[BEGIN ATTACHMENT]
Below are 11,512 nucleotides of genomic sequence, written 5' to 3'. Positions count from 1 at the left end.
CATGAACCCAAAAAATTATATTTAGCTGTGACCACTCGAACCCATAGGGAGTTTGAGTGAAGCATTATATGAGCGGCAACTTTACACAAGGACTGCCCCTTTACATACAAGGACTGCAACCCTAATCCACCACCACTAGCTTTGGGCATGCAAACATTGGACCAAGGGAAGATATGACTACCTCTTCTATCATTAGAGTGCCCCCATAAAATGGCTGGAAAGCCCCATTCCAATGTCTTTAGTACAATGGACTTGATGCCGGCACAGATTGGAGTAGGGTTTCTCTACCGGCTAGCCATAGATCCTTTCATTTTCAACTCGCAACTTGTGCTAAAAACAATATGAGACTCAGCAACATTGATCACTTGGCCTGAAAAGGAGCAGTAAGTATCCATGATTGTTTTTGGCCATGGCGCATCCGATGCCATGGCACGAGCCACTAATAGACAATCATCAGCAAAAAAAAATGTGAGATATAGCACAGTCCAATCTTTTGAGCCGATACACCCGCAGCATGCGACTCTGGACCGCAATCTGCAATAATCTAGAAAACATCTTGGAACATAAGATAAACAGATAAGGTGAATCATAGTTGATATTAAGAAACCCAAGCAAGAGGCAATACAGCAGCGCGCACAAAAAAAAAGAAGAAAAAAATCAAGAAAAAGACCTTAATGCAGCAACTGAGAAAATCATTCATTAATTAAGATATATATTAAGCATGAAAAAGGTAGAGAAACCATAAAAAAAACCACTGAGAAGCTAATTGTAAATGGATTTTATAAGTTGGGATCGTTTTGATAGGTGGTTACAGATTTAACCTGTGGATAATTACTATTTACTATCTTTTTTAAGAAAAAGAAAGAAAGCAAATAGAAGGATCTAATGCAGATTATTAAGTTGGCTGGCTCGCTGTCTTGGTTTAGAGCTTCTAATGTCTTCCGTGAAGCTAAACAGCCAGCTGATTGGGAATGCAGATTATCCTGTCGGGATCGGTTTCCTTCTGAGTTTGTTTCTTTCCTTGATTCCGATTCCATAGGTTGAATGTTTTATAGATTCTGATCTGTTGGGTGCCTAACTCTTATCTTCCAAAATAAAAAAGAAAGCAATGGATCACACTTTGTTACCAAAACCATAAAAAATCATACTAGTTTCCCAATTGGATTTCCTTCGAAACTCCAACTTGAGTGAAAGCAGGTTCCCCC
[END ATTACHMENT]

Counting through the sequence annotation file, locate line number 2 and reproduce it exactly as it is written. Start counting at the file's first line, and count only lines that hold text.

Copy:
CATGAACCCAAAAAATTATATTTAGCTGTGACCACTCGAACCCATAGGGAGTTTGAGTGAAGCATTATATGAGCGGCAACTTTACACAAGGACTGCCCCTTTACATACAAGGACTGCAACCCTAATCCACCACCACTAGCTTTGGGCATGCAAACATTGGACCAAGGGAAGATATGACTACCTCTTCTATCATTAGAGTGCCCCCATAAAATGGCTGGAAAGCCCCATTCCAATGTCTTTAGTACAATGGACTTGATGCCGGCACAGATTGGAGTAGGGTTTCTCTACCGGCTAGCCATAGATCCTTTCATTTTCAACTCGCAACTTGTGCTAAAAACAATATGAGACTCAGCAACATTGATCACTTGGCCTGAAAAGGAGCAGTAAGTATCCATGATTGTTTTTGGCCATGGCGCATCCGATGCCATGGCACGAGCCACTAATAGACAATCATCAGCAAAAAAAAATGTGAGATATAGCACAGTCCAATCTTTTGAGCCGATACACCCGCAGCATGCGACTCTGGACCGCAATCTGCAATAATCTAGAAAACATCTTGGAACATAAGATAAACAGATAAGGTGAATCATAGTTGATATTAAGAAACCCAAGCAAGAGGCAATACAGCAGCGCGCACAAAAAAAAAGAAGAAAAAAATCAAGAAAAAGACCTTAATGCAGCAACTGAGAAAATCATTCATTAATTAAGATATATATTAAGCATGAAAAAGGTAGAGAAACCATAAAAAAAACCACTGAGAAGCTAATTGTAAATGGATTTTATAAGTTGGGATCGTTTTGATAGGTGGTTACAGATTTAACCTGTGGATAATTACTATTTACTATCTTTTTTAAGAAAAAGAAAGAAAGCAAATAGAAGGATCTAATGCAGATTATTAAGTTGGCTGGCTCGCTGTCTTGGTTTAGAGCTTCTAATGTCTTCCGTGAAGCTAAACAGCCAGCTGATTGGGAATGCAGATTATCCTGTCGGGATCGGTTTCCTTCTGAGTTTGTTTCTTTCCTTGATTCCGATTCCATAGGTTGAATGTTTTATAGATTCTGATCTGTTGGGTGCCTAACTCTTATCTTCCAAAATAAAAAAGAAAGCAATGGATCACACTTTGTTACCAAAACCATAAAAAATCATACTAGTTTCCCAATTGGATTTCCTTCGAAACTCCAACTTGAGTGAAAGCAGGTTCCCCC